Entertainment & Arts

Hobbit team calls for short actors

Peter Jackson
Image caption Peter Jackson won the Oscar for best director for his work on Lord of the Rings: The Return of the King

A casting call for diminutive actors has been issued in New Zealand, as director Peter Jackson forges ahead with plans to film The Hobbit.

Advertising in a Wellington newspaper, Wingnut Films is looking for men 123cm (4ft) to 158cm (5ft 2ins) tall and women measuring 123cm to 153cm (5ft).

The two-movie project has yet to officially receive the go-ahead by MGM Studios due to ongoing financial woes.

However a Wingnut spokesman said they wanted to "be prepared".

The spokesman told the AFP news agency that the call was for "scale doubles" for actors with speaking roles, and further auditions for extras would take place at a later date.

"Scale doubles appear in some wide shots in place of our actors and with other adult actors when we need people to look smaller or taller," he explained.

He added all applicants must be aged 16 or over and anyone not meeting the height requirements would be turned away.

'Shortish in the leg'

Even with the height restrictions, many of the eligible actors would tower over JRR Tolkien's fictional creatures.

In a prologue to The Lord Of The Rings, he wrote that Hobbits are between two and four feet tall, the average height being three feet six inches.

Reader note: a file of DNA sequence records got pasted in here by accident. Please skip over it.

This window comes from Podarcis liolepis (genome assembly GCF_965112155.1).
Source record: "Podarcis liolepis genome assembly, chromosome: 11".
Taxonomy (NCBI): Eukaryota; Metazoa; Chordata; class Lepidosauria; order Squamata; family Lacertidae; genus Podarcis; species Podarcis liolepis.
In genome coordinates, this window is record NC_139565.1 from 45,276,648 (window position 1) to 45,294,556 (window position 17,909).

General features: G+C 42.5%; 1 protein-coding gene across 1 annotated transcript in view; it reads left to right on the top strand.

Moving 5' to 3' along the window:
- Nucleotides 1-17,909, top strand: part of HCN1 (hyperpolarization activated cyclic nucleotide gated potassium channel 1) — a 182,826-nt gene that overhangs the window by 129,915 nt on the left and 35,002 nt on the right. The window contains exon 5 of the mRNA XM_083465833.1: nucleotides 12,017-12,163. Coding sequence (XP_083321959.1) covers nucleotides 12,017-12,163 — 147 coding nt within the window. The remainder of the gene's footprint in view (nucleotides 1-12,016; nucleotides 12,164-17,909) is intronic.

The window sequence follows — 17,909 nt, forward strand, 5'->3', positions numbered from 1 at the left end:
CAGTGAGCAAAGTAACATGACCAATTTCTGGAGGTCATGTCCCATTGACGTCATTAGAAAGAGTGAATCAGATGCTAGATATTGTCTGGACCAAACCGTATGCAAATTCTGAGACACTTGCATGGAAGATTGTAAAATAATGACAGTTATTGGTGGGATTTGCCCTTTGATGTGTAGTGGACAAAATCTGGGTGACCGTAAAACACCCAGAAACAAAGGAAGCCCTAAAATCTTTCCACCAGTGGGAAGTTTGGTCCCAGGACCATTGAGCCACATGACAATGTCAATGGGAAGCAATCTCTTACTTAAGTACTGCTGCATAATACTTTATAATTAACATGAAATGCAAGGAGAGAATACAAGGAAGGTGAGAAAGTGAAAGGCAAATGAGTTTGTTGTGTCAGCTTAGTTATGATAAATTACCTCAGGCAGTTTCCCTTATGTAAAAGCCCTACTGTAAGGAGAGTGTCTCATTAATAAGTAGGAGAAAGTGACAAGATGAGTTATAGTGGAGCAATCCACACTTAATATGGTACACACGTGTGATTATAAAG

Letters from the author, published after his death, went on to describe the physical appearance of The Hobbit's protagonist, Bilbo Baggins, as:"fattish in the stomach, shortish in the leg".

"A round, jovial face; ears only slightly pointed and elvish; hair short and curling (brown). The feet from the ankles down, covered with brown hairy fur," he continued.

Casting for The Hobbit is due to take place on Sunday at the National Dance and Drama Centre in Wellington.

Mexican-born director Guillermo Del Toro had signed on to direct the films, but pulled out in June citing almost two years of delays.

Jackson, who won the Oscar for best director for his work on Lord of the Rings: The Return of the King, is expected to replace him at the helm, although no official announcement has been made.

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